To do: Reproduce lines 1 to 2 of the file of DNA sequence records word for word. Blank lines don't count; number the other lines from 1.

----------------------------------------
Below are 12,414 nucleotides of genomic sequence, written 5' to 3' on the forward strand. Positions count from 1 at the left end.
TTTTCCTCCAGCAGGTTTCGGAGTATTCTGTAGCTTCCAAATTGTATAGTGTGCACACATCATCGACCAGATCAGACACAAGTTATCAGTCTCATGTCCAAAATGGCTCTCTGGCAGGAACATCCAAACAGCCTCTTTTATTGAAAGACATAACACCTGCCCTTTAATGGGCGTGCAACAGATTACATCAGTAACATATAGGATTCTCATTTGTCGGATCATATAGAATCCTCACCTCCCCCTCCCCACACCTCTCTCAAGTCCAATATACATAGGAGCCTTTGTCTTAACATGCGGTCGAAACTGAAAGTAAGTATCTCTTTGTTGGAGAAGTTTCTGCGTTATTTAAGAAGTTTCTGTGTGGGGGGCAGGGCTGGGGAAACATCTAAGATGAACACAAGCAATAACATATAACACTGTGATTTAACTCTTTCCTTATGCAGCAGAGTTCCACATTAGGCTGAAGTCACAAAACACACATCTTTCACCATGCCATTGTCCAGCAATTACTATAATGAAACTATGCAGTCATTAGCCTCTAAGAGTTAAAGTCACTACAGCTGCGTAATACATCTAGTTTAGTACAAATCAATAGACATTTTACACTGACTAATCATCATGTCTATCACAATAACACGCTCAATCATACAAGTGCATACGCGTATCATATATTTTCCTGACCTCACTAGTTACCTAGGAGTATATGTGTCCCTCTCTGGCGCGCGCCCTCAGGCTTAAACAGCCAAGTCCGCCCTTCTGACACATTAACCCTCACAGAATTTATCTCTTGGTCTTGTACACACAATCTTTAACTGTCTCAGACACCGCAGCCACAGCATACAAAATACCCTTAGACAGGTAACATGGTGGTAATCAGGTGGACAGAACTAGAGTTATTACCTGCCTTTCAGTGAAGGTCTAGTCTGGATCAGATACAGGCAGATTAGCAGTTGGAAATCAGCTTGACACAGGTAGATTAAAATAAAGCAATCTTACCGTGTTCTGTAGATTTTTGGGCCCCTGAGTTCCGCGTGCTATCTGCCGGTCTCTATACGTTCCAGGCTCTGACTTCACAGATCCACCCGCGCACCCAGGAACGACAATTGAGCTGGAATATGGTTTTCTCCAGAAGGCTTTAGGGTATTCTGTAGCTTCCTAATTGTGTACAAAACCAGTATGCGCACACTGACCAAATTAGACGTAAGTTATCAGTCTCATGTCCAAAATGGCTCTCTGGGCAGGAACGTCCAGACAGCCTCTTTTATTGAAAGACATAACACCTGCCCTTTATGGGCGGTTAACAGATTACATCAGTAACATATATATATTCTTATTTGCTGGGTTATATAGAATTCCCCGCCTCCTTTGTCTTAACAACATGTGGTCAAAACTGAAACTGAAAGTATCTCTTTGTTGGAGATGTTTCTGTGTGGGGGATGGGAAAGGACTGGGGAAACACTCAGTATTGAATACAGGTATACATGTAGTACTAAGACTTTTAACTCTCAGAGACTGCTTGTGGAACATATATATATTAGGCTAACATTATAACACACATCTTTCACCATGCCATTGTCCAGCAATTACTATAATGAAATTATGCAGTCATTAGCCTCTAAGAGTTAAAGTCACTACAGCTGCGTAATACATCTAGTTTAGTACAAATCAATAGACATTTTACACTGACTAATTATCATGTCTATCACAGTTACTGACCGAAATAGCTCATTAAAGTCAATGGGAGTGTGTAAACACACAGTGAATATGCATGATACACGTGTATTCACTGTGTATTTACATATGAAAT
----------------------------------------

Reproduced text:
Below are 12,414 nucleotides of genomic sequence, written 5' to 3' on the forward strand. Positions count from 1 at the left end.
TTTTCCTCCAGCAGGTTTCGGAGTATTCTGTAGCTTCCAAATTGTATAGTGTGCACACATCATCGACCAGATCAGACACAAGTTATCAGTCTCATGTCCAAAATGGCTCTCTGGCAGGAACATCCAAACAGCCTCTTTTATTGAAAGACATAACACCTGCCCTTTAATGGGCGTGCAACAGATTACATCAGTAACATATAGGATTCTCATTTGTCGGATCATATAGAATCCTCACCTCCCCCTCCCCACACCTCTCTCAAGTCCAATATACATAGGAGCCTTTGTCTTAACATGCGGTCGAAACTGAAAGTAAGTATCTCTTTGTTGGAGAAGTTTCTGCGTTATTTAAGAAGTTTCTGTGTGGGGGGCAGGGCTGGGGAAACATCTAAGATGAACACAAGCAATAACATATAACACTGTGATTTAACTCTTTCCTTATGCAGCAGAGTTCCACATTAGGCTGAAGTCACAAAACACACATCTTTCACCATGCCATTGTCCAGCAATTACTATAATGAAACTATGCAGTCATTAGCCTCTAAGAGTTAAAGTCACTACAGCTGCGTAATACATCTAGTTTAGTACAAATCAATAGACATTTTACACTGACTAATCATCATGTCTATCACAATAACACGCTCAATCATACAAGTGCATACGCGTATCATATATTTTCCTGACCTCACTAGTTACCTAGGAGTATATGTGTCCCTCTCTGGCGCGCGCCCTCAGGCTTAAACAGCCAAGTCCGCCCTTCTGACACATTAACCCTCACAGAATTTATCTCTTGGTCTTGTACACACAATCTTTAACTGTCTCAGACACCGCAGCCACAGCATACAAAATACCCTTAGACAGGTAACATGGTGGTAATCAGGTGGACAGAACTAGAGTTATTACCTGCCTTTCAGTGAAGGTCTAGTCTGGATCAGATACAGGCAGATTAGCAGTTGGAAATCAGCTTGACACAGGTAGATTAAAATAAAGCAATCTTACCGTGTTCTGTAGATTTTTGGGCCCCTGAGTTCCGCGTGCTATCTGCCGGTCTCTATACGTTCCAGGCTCTGACTTCACAGATCCACCCGCGCACCCAGGAACGACAATTGAGCTGGAATATGGTTTTCTCCAGAAGGCTTTAGGGTATTCTGTAGCTTCCTAATTGTGTACAAAACCAGTATGCGCACACTGACCAAATTAGACGTAAGTTATCAGTCTCATGTCCAAAATGGCTCTCTGGGCAGGAACGTCCAGACAGCCTCTTTTATTGAAAGACATAACACCTGCCCTTTATGGGCGGTTAACAGATTACATCAGTAACATATATATATTCTTATTTGCTGGGTTATATAGAATTCCCCGCCTCCTTTGTCTTAACAACATGTGGTCAAAACTGAAACTGAAAGTATCTCTTTGTTGGAGATGTTTCTGTGTGGGGGATGGGAAAGGACTGGGGAAACACTCAGTATTGAATACAGGTATACATGTAGTACTAAGACTTTTAACTCTCAGAGACTGCTTGTGGAACATATATATATTAGGCTAACATTATAACACACATCTTTCACCATGCCATTGTCCAGCAATTACTATAATGAAATTATGCAGTCATTAGCCTCTAAGAGTTAAAGTCACTACAGCTGCGTAATACATCTAGTTTAGTACAAATCAATAGACATTTTACACTGACTAATTATCATGTCTATCACAGTTACTGACCGAAATAGCTCATTAAAGTCAATGGGAGTGTGTAAACACACAGTGAATATGCATGATACACGTGTATTCACTGTGTATTTACATATGAAAT